Although Captain Kirk and crew could zip over to a planet at warp speed and teleport down to the surface to check if it was inhabited, current-day scientists will generally have to search for life from a distance. New research gives some hope that we could detect a "handedness" beacon from a planet full of microbes.
This handedness, or homochirality, is characteristic of life on Earth. The molecules that make proteins and DNA all have either a left-handed or right-handed orientation. Both orientations are made in equal quantities by non-biological processes, but life prefers to have just one type of hand over the other.
"Homochirality is a fundamental aspect of self-replication," says William Sparks of the Space Telescope Science Institute. "It is a reasonable proposition that life on other planets will exhibit a particular handedness."
Many of the molecules in organic chemistry come in left and right-handed varieties. When life starts building up larger compounds from these organic ingredients, scientists suspect that having only one hand to deal with is an advantage, if not a necessity.
Detecting homochirality in purified samples is easy in the lab, but could we see the signal if we stepped back 40 light-years and looked at an entire planet?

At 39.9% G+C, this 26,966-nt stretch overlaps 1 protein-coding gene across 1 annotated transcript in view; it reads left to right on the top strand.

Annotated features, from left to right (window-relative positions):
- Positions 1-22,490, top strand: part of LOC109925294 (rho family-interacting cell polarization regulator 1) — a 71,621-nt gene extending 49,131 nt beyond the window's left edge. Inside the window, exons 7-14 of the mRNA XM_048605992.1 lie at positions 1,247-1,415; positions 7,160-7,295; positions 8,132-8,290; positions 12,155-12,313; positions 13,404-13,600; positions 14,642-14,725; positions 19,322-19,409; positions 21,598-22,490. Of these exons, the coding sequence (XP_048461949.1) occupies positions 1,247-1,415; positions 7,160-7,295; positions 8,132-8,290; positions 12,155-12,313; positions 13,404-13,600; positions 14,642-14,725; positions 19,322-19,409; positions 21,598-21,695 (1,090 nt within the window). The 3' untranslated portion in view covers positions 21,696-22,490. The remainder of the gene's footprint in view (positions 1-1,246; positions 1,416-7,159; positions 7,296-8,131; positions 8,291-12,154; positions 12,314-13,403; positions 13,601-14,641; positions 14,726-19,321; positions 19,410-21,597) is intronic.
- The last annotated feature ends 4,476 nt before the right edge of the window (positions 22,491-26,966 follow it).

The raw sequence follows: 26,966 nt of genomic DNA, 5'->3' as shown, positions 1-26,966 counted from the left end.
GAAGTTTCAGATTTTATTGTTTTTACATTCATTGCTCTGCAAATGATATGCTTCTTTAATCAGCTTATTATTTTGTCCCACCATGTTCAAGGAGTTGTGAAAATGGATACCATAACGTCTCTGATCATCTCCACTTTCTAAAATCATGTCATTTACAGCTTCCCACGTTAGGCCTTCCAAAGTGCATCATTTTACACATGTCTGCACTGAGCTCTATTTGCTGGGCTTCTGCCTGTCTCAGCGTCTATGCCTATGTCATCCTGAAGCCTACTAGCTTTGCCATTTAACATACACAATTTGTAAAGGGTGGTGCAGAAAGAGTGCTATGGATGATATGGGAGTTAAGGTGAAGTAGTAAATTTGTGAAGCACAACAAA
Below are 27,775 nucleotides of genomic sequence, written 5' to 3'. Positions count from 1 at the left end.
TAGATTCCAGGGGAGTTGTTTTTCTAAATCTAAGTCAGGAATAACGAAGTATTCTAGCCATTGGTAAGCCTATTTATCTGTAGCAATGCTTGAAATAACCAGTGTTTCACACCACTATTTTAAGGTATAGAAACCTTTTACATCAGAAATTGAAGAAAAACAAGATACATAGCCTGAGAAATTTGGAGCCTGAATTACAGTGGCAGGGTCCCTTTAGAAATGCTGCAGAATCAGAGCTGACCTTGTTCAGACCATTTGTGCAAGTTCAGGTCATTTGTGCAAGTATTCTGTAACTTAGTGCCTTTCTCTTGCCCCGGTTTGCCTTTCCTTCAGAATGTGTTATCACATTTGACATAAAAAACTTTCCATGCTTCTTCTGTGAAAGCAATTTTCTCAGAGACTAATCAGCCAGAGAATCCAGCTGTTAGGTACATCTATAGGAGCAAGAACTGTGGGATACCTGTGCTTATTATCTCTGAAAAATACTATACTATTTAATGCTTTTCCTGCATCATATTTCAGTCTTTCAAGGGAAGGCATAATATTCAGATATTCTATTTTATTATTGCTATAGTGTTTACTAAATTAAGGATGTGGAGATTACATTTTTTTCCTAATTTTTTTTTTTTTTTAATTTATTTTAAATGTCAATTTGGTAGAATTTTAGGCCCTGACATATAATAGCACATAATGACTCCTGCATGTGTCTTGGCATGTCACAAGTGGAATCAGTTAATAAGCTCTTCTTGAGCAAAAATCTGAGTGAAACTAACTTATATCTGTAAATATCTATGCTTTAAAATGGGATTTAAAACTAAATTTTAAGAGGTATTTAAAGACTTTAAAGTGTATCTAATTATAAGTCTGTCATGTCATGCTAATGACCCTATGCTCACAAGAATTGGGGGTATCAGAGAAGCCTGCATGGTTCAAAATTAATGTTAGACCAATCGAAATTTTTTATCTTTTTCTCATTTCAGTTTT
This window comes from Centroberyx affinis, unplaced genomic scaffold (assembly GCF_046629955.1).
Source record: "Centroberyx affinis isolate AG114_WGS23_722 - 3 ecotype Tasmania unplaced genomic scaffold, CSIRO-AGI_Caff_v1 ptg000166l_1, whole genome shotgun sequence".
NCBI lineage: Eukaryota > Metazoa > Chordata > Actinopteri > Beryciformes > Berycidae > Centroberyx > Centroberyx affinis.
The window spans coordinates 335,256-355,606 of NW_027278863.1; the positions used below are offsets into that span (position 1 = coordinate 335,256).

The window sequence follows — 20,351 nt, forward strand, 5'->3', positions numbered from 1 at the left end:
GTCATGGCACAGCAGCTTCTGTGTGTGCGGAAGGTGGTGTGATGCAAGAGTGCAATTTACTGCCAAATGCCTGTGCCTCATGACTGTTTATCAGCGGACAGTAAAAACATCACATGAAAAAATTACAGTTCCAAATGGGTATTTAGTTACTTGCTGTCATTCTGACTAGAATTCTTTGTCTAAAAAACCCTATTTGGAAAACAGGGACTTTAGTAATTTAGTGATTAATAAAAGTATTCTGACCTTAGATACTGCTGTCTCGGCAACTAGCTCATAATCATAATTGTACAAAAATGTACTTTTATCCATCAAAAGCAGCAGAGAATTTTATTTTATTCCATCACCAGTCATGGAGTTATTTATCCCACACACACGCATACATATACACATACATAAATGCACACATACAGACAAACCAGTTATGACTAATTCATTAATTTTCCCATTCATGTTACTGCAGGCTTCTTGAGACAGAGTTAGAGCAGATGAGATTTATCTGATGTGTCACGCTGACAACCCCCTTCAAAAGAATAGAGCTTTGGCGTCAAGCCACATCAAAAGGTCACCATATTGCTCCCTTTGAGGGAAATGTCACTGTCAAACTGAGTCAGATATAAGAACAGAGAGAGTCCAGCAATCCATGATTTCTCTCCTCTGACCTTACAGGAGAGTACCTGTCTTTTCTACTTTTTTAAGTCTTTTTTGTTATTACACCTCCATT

"We are testing whether we can remotely sense something that we think is a generic aspect of life," says Sparks.
As described in a recent paper in the Proceedings of National Academy of Sciences, Sparks and his colleagues found that the light coming off tiny microbes is partially polarized. If a similar amount of polarization reflects off alien microbes from a distant planet, it might be measurable with future telescopes.
Deciding what might constitute a smoking gun for life on faraway planets is an active field of research.
The classic biosignature is an atmosphere far from equilibrium. Certain molecules can only survive for a short time, so if astronomers detect them in the spectrum of light coming from a distant planet, we might assume that living things are replenishing the supply.
Another calling card of life might be the vegetation red edge, which is due to plants absorbing strongly in the visible wavelengths but reflecting infrared light. Alien plants may capture the light from their host star in a similar fashion.
However, there are geological phenomena that can mimic these supposed biological indicators. Volcanoes can replenish the atmosphere with short-lifetime gases, and some minerals have a red-edge-like reflection spectrum.
This ambiguity led Sparks and his colleagues to consider an alternative biosignature.
The homochirality of organic material was discovered in 1848 by Louis Pasteur, who explained why some biologically-derived molecules rotated the direction of polarized light.
Even now, scientists use polarization of light as a way to study biological samples. But typically these experiments work with purified extractions of single molecules. It is rare to study the polarized light signal coming from a full living organism.